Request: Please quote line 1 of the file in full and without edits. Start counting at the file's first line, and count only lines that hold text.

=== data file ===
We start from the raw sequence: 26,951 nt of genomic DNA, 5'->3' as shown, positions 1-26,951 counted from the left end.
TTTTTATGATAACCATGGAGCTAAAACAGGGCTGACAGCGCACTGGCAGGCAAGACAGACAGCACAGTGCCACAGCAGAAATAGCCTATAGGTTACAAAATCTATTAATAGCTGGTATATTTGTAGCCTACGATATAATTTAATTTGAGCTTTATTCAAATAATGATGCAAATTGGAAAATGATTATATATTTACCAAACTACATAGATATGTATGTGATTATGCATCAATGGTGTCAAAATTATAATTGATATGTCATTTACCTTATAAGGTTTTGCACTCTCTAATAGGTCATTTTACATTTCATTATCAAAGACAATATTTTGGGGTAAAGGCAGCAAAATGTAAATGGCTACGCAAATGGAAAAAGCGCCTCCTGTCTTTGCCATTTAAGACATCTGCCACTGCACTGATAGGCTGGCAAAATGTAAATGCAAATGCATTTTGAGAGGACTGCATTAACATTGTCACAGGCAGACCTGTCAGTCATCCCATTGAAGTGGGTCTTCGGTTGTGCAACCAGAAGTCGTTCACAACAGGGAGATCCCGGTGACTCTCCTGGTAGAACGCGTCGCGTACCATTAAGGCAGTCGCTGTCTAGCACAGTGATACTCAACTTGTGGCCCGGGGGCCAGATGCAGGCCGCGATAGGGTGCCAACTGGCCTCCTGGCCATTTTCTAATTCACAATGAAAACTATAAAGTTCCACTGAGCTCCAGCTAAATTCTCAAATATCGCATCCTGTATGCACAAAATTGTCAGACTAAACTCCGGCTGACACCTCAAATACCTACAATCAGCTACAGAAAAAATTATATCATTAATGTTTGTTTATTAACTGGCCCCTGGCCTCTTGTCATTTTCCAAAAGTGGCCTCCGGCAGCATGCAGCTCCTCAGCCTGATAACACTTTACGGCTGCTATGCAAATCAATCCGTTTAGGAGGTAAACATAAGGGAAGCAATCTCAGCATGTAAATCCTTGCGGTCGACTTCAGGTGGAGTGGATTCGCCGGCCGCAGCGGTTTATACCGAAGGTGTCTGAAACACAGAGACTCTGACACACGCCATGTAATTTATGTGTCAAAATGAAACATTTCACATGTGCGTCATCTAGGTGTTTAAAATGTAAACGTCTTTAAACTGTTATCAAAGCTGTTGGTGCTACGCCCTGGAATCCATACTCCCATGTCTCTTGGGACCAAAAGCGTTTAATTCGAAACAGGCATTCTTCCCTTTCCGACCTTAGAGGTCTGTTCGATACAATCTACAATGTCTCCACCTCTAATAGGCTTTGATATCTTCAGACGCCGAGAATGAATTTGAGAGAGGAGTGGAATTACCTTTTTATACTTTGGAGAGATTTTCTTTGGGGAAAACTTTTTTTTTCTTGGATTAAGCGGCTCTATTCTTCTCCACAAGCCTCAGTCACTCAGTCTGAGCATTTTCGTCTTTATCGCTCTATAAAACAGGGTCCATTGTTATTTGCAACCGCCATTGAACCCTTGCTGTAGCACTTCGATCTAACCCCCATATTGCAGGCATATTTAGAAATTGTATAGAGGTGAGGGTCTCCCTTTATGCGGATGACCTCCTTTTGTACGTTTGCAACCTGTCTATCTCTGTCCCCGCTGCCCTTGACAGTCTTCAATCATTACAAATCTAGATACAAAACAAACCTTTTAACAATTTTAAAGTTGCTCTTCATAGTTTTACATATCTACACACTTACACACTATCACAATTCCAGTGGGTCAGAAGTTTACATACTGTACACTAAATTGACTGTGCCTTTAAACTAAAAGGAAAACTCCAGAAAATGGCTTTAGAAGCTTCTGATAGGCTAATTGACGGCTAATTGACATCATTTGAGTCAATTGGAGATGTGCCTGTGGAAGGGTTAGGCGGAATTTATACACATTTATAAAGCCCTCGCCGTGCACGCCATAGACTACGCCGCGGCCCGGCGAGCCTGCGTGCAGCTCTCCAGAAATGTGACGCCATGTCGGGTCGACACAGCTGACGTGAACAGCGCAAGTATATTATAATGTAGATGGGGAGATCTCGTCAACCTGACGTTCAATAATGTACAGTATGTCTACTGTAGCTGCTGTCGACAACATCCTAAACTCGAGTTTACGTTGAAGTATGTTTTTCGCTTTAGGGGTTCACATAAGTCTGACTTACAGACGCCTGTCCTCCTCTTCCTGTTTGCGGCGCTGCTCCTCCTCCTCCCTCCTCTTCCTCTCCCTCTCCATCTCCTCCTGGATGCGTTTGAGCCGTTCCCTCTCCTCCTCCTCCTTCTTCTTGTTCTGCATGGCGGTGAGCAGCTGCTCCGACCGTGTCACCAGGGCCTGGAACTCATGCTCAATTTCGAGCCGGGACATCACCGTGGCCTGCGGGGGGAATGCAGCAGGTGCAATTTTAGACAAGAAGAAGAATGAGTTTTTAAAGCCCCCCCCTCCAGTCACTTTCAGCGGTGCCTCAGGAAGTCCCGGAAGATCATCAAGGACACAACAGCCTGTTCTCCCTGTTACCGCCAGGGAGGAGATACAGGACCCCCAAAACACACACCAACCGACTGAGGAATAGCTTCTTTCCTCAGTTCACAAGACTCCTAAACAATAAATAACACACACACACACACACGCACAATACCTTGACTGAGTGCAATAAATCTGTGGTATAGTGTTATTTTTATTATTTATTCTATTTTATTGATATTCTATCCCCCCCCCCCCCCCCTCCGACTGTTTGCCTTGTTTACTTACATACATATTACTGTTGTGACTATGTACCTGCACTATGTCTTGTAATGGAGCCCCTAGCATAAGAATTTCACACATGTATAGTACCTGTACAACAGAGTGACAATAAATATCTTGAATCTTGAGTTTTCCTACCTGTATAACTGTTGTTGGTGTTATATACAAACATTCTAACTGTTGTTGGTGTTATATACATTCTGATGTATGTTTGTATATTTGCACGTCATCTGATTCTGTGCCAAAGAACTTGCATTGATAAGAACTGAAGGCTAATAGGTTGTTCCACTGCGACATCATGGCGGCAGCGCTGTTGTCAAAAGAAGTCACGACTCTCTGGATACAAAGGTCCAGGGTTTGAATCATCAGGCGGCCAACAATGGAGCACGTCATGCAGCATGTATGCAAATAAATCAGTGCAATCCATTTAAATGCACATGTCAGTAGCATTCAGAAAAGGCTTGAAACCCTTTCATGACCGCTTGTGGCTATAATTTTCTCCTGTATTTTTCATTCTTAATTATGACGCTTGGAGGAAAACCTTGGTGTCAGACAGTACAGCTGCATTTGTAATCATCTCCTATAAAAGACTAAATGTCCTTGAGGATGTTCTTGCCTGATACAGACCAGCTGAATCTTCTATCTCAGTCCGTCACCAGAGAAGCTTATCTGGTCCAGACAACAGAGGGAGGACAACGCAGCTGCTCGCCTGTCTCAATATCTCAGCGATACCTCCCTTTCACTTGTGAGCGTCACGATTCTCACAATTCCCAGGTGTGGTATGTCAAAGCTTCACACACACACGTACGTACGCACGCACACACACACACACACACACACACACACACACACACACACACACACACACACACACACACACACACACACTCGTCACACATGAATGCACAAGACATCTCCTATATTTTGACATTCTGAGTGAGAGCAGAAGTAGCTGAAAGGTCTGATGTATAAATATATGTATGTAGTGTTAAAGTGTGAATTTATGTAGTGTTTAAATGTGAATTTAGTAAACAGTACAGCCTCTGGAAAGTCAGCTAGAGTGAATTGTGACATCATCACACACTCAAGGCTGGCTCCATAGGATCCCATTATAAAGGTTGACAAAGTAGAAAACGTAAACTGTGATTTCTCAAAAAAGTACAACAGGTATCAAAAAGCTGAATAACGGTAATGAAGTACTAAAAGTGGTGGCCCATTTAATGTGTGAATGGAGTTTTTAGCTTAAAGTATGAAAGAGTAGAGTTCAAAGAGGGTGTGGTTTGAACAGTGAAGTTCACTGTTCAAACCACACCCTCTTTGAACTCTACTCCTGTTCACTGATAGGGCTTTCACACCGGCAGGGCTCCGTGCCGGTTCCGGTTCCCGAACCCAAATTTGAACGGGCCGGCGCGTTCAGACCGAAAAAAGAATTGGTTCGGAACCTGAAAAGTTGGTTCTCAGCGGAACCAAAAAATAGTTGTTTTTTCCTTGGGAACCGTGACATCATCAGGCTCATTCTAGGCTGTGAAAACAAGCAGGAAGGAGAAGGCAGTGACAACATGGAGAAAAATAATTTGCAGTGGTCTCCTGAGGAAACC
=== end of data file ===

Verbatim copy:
We start from the raw sequence: 26,951 nt of genomic DNA, 5'->3' as shown, positions 1-26,951 counted from the left end.